By the same token, organisations are inter-personal places and so necessarily arouse those more complex emotional constellations that shadow all inter-personal relations: love and hate, envy and gratitude, shame and guilt, contempt and pride—the several notes of Joyce’s “chambermade music”, a wonderfully apt phrase for the emotional choreography each of us weaves, consciously or unconsciously from our encounter with another, or with others.

To this inter-personal music I would add the emotional patterning of what Wilfred Bion referred to as our inheritance as a group species: the simultaneous mobilization of work group and basic assumption mentality: dependence, fight-flight and pairing (Incidentally, it is worth recalling that Bion did not see group mentality as dependent on experiences in groups. It was wired in from birth, or indeed from conception, as much a factor in our internal worlds as in our external engagements—something we brought to that engagement rather than something generated from it, ab initio).

These are, to my mind, propositional truisms. With the possible exception of Bion’s characterization of group mentality, they state something obvious that one hardly needs to be a psychoanalyst or psychologist to recognise and acknowledge. Emotions are constitutive of organisational life because they are constitutive of all human experience. (Recently, neuro-scientists have suggested that they may indeed be constitutive of consciousness itself).2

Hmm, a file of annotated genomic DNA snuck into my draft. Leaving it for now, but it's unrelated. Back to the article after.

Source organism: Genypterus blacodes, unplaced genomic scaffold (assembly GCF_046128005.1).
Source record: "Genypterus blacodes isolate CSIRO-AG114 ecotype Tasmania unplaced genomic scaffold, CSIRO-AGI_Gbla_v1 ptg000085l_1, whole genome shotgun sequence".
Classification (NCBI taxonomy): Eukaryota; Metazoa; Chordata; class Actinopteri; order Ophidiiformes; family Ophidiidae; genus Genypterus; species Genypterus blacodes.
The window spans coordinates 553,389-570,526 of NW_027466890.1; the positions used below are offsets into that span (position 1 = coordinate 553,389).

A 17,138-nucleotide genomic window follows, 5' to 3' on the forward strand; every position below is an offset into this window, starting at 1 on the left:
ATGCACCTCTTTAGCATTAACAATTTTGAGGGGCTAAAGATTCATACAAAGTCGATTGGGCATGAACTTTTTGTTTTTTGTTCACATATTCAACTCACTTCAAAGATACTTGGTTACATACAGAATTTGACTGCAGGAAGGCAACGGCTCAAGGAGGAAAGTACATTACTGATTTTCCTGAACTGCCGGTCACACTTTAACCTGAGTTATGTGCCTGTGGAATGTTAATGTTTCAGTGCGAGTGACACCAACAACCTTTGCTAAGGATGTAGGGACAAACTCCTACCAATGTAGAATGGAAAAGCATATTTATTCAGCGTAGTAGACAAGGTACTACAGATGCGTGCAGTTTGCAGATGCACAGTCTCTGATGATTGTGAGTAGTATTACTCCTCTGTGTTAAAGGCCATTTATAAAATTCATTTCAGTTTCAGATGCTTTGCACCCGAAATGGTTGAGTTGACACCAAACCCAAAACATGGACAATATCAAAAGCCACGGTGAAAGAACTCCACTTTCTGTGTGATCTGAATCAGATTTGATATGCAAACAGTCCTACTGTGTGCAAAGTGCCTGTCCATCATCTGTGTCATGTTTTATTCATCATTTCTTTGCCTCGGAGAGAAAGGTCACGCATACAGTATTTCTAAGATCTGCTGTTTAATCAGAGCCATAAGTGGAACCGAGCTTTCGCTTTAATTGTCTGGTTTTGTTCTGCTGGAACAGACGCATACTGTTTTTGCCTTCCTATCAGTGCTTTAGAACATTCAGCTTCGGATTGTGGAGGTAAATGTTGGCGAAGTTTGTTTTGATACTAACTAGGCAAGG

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Reflexive questions in a coaching psychology context

Clare Huffington and Carola Hieker co-authored this article for International Coaching Psychology Review discussing how reflexive questions can be used by coaching psychologists and executive coaches who want to enhance their skills in asking effective questions.

International Coaching Psychology Review, Vol. 1 No. 2 November 2006, pp. 47-56.

How do we know what questions to ask when we are coaching and at what time? In this article, the authors focus on the application of questioning techniques from systemic family therapy (Tomm, 1987, 1988) linked to a change management framework from neurolinguistic programming (Dilts 1996) which has been applied in both therapy and organisational consultancy settings. The relevance of techniques from systemic therapy to coaching psychology is that they link one-to-one work to the whole system or organisation where the coachee works.

Executive coaching involves a one-to-one relationship between a coach and coachee, usually a manager or leader who wishes to become more effective in their role in the organisation. The coach is usually external to the organisation and he or she may bring expertise in terms of experience of management and leadership; psychological knowledge and therapeutic practice, in the case of coaching psychologists; or knowledge of that organisation’s particular business (O’Neill 2000). The coach’s role, however, is to start with the experience and issues brought by the coachee and to facilitate their own analysis and solution of problems in a process of “assisted self-exploration” (Huffington, 2006). As Gebelein et al. (2001) say, “coaches do not develop people; they equip people to develop themselves.”